CSA scores: Love them or hate them, you still have to live with them

The Federal Motor Carrier Association (FMCSA) uses its Compliance, Safety, Accountability (CSA) program as its safety for-homemonitoring and measurement program for the trucking industry. CSA Safety Measurement System (SMS) scores are frequently used by third parties to make safety-based business decisions about carriers. For example, an American Transportation Research Institute (ATRI) study found that 96.8% of shippers use CSA scores in determining a carrier to hire for transportation. And lawyers are using CSA scores to show fault in accident cases when a trucking company has unfavorable scores.

This practice of relying on CSA scores has been heavily criticized by carriers and industry associations alike, because there is debate whether the CSA scores have a correlation to actual safe driving.

In December 2013, American Trucking Associations (ATA) released a white paper (link to white paper) on the reliability of CSA scores. According to research cited by ATA, scores in at least three of the system’s measurement categories don’t bear a positive correlation to crash risk. Even in those categories that generally have a positive correlation to crash risk, the paper points out that there are tens of thousands of real-world exceptions, carriers with high scores and low crash rates and vice-versa.

Whether or not CSA scores are an accurate predictor of safety, the fact remains that fleets with poor scores are targets for inspection and DOT audits; they can impact insurance rates, and are generally not a good reflection on the fleet.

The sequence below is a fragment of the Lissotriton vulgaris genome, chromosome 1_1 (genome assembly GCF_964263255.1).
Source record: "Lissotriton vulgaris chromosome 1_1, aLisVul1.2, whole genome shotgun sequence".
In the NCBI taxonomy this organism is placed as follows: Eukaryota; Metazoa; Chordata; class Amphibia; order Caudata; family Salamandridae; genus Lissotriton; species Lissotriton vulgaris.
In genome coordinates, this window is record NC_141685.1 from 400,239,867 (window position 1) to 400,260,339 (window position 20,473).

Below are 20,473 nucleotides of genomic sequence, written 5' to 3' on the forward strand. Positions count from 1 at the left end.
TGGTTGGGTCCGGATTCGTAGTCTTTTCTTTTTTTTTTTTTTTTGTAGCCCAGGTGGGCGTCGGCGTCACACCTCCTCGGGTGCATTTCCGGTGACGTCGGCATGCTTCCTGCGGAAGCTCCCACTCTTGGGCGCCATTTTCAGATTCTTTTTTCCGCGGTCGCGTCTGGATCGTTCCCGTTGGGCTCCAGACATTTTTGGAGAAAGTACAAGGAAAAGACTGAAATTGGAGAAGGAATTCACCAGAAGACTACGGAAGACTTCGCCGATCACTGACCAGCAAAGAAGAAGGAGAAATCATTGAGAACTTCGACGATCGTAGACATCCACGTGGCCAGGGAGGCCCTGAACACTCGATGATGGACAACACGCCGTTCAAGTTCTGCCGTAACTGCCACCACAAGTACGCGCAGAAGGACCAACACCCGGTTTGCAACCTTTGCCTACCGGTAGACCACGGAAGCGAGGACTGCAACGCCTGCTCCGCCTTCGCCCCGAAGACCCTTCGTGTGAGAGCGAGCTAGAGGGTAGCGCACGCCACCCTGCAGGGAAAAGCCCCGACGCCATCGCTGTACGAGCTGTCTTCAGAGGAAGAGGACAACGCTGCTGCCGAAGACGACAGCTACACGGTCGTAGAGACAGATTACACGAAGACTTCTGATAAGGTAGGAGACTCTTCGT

What can you do to improve your CSA scores?

Because the system is not going away, fleets need to consider what they can do to improve their CSA scores. M. Garner Berry posted several suggestions at his blog “Loaded up and Trucking:”

  • Implement and enforce a comprehensive safety plan and show specific measures you are taking to improve safety and CSA scores. Create a company-wide culture of safety from the top down.
  • Implement a strong accident response approach, even before your insurance company gets involved, to help gather necessary facts and evidence to prove an accident was not your fault.
  • Over-prepare for your loss control visit with your insurance company. Do your homework beforehand and be prepared to intelligently discuss the background for your prior violations, your accident losses, and your CSA scores. These are healthy discussions, take a positive approach.
  •  Be prepared to discuss your CSA numbers with  your insurance agent. It could be as simple as your company has grown and been placed in a new CSA peer group, and while your violations have remained the same, your alerts increased simply from your growth.
  • Don’t roll over in accepting and paying roadside violations without stating your case. Make efforts to have your CSA scores trend downward. Take a proactive approach and implement a policy to review each roadside violation and challenge those that should be challenged.
  • Work closely with your insurance agent.  Don’t just speak to your agent once or twice a year, but have them work closely with you to know your business.

At National Risk Management Services we believe it is our job to be a true partner in your safety program. We invest in safety so that our customers can achieve Long Term Low Cost Insurance. Our safety investment includes a team of dedicated Loss Control experts and propriety resources focused on helping your fleet identify and resolve issues that cause accidents. Let us roll up our sleeves and help you manage your CSA scores!

Read the entire blog post here:

Carrier Safety Measurement System methodology

ATA white paper on the reliability of CSA data and scores

CSA Safety Measurement System webpage